Alte's Tireless Quest for Capital
At current gasoline prices, replacing the family sedan with a hybrid vehicle doesn't make a lot of economic sense for most people. Assuming that the price per gallon hovers at $3, you would have to drive 148,000 miles to make up the $6,000 more you'll pay for a Toyota ( TM - news - people ) Prius getting 45mpg versus a Toyota Corolla at 28mpg. (See "Backseat Driver")
But what about cars that drive 100,000 miles a year and get 14mpg? There exists such a market: the taxis, limos, vans and shuttle buses of America. Fleet owners spend $62 billion a year on buying new vehicles, and a young company in Detroit, called Alte, wants a cut of it.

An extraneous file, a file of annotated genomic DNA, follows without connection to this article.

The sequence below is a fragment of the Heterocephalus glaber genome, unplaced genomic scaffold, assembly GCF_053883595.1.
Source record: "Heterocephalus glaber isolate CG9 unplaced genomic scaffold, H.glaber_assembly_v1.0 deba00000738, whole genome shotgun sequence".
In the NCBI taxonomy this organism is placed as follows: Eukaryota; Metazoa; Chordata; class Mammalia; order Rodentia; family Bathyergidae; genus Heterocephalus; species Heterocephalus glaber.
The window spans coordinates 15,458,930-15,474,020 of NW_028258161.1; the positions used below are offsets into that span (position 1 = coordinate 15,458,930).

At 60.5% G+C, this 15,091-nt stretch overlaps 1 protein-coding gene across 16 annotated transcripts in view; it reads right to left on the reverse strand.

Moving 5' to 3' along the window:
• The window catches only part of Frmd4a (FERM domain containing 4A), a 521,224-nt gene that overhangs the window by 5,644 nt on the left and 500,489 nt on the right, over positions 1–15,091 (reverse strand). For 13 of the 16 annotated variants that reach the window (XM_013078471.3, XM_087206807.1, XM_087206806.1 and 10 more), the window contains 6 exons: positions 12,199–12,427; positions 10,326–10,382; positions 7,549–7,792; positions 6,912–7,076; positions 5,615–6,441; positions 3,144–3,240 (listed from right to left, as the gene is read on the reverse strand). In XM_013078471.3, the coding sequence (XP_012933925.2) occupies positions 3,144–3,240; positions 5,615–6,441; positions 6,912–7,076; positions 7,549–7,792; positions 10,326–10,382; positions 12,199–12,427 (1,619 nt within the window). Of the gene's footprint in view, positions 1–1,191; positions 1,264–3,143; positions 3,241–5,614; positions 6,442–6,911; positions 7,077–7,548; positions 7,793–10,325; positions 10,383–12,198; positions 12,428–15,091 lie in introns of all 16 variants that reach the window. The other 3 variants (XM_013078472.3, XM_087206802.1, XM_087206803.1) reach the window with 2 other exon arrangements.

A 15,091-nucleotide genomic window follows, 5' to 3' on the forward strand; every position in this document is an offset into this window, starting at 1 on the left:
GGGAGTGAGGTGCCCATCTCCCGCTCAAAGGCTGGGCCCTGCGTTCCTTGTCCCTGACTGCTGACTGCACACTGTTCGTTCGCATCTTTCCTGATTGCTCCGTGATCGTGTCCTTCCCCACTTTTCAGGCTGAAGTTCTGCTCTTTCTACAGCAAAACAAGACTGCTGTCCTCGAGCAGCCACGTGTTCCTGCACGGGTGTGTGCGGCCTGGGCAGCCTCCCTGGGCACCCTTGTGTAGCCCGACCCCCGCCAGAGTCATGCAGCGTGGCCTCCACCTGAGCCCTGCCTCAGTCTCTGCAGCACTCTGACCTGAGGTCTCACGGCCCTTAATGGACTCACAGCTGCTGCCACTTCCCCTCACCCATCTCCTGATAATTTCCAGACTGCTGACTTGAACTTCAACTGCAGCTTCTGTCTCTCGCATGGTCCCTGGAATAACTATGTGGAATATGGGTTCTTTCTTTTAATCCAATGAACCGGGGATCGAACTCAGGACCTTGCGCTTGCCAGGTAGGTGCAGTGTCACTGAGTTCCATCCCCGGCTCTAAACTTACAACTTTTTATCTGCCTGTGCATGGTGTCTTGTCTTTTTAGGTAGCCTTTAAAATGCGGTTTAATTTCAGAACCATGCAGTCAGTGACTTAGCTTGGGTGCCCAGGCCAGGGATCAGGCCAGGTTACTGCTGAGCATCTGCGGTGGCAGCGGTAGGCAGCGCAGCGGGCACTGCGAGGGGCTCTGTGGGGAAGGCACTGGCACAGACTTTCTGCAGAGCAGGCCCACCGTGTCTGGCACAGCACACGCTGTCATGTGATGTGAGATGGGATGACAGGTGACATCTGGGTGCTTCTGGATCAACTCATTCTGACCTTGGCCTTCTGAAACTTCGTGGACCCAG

Alte doesn't aim to make whole vehicles. It wants to retrofit existing fleets with hybrid power trains. Most hybrids, like the Prius, have two drive trains--one turned by battery power, the other by a gasoline engine. Alte's design (similar to that of the anticipated Chevy Volt) involves a single shaft spun by a computer-controlled, battery-powered electric motor charged from a wall socket; a small gasoline engine powers a generator when needed. That approach saves parts, weight and fuel, though not enough to justify the cost unless you chew up the miles. Hence the fleet-market attack.
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